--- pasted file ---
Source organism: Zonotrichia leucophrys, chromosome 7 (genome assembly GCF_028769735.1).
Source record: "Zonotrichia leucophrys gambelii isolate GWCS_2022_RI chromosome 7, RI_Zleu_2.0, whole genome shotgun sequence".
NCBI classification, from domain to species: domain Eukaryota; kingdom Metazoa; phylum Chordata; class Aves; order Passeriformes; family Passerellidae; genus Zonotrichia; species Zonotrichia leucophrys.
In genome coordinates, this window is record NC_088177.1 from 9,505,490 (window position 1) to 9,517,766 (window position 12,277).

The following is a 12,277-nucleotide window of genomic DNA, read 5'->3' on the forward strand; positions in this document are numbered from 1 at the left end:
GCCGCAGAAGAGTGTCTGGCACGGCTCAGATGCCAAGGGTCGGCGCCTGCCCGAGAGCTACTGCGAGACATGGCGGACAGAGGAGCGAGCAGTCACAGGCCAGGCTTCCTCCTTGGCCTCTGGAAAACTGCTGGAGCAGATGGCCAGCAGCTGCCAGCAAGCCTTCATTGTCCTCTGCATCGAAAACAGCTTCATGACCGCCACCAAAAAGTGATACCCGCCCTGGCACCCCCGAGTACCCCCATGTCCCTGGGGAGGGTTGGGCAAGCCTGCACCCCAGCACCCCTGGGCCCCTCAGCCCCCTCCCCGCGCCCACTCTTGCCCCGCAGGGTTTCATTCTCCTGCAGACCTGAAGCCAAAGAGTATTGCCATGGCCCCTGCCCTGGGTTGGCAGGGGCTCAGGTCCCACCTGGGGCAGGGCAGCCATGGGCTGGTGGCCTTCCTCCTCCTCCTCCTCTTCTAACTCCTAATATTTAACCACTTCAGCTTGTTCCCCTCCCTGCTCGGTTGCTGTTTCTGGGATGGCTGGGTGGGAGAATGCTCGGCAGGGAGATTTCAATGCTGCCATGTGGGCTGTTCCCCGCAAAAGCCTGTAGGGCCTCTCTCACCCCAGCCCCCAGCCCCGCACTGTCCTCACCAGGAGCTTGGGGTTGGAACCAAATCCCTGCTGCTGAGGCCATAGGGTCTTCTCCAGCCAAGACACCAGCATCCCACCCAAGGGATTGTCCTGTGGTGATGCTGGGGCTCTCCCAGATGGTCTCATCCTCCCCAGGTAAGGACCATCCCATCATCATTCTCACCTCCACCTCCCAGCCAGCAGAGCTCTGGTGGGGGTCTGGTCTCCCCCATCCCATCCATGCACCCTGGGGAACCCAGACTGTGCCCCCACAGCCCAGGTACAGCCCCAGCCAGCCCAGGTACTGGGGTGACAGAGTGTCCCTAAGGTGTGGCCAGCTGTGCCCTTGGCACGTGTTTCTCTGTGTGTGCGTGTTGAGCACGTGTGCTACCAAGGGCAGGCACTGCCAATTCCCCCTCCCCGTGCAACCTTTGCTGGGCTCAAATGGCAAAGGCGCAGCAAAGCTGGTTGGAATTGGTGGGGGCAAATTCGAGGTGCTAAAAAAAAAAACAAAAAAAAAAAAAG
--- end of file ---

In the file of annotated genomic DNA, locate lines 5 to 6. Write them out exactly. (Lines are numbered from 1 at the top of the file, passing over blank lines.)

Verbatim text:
The following is a 12,277-nucleotide window of genomic DNA, read 5'->3' on the forward strand; positions in this document are numbered from 1 at the left end:
GCCGCAGAAGAGTGTCTGGCACGGCTCAGATGCCAAGGGTCGGCGCCTGCCCGAGAGCTACTGCGAGACATGGCGGACAGAGGAGCGAGCAGTCACAGGCCAGGCTTCCTCCTTGGCCTCTGGAAAACTGCTGGAGCAGATGGCCAGCAGCTGCCAGCAAGCCTTCATTGTCCTCTGCATCGAAAACAGCTTCATGACCGCCACCAAAAAGTGATACCCGCCCTGGCACCCCCGAGTACCCCCATGTCCCTGGGGAGGGTTGGGCAAGCCTGCACCCCAGCACCCCTGGGCCCCTCAGCCCCCTCCCCGCGCCCACTCTTGCCCCGCAGGGTTTCATTCTCCTGCAGACCTGAAGCCAAAGAGTATTGCCATGGCCCCTGCCCTGGGTTGGCAGGGGCTCAGGTCCCACCTGGGGCAGGGCAGCCATGGGCTGGTGGCCTTCCTCCTCCTCCTCCTCTTCTAACTCCTAATATTTAACCACTTCAGCTTGTTCCCCTCCCTGCTCGGTTGCTGTTTCTGGGATGGCTGGGTGGGAGAATGCTCGGCAGGGAGATTTCAATGCTGCCATGTGGGCTGTTCCCCGCAAAAGCCTGTAGGGCCTCTCTCACCCCAGCCCCCAGCCCCGCACTGTCCTCACCAGGAGCTTGGGGTTGGAACCAAATCCCTGCTGCTGAGGCCATAGGGTCTTCTCCAGCCAAGACACCAGCATCCCACCCAAGGGATTGTCCTGTGGTGATGCTGGGGCTCTCCCAGATGGTCTCATCCTCCCCAGGTAAGGACCATCCCATCATCATTCTCACCTCCACCTCCCAGCCAGCAGAGCTCTGGTGGGGGTCTGGTCTCCCCCATCCCATCCATGCACCCTGGGGAACCCAGACTGTGCCCCCACAGCCCAGGTACAGCCCCAGCCAGCCCAGGTACTGGGGTGACAGAGTGTCCCTAAGGTGTGGCCAGCTGTGCCCTTGGCACGTGTTTCTCTGTGTGTGCGTGTTGAGCACGTGTGCTACCAAGGGCAGGCACTGCCAATTCCCCCTCCCCGTGCAACCTTTGCTGGGCTCAAATGGCAAAGGCGCAGCAAAGCTGGTTGGAATTGGTGGGGGCAAATTCGAGGTGCTAAAAAAAAAAACAAAAAAAAAAAAAG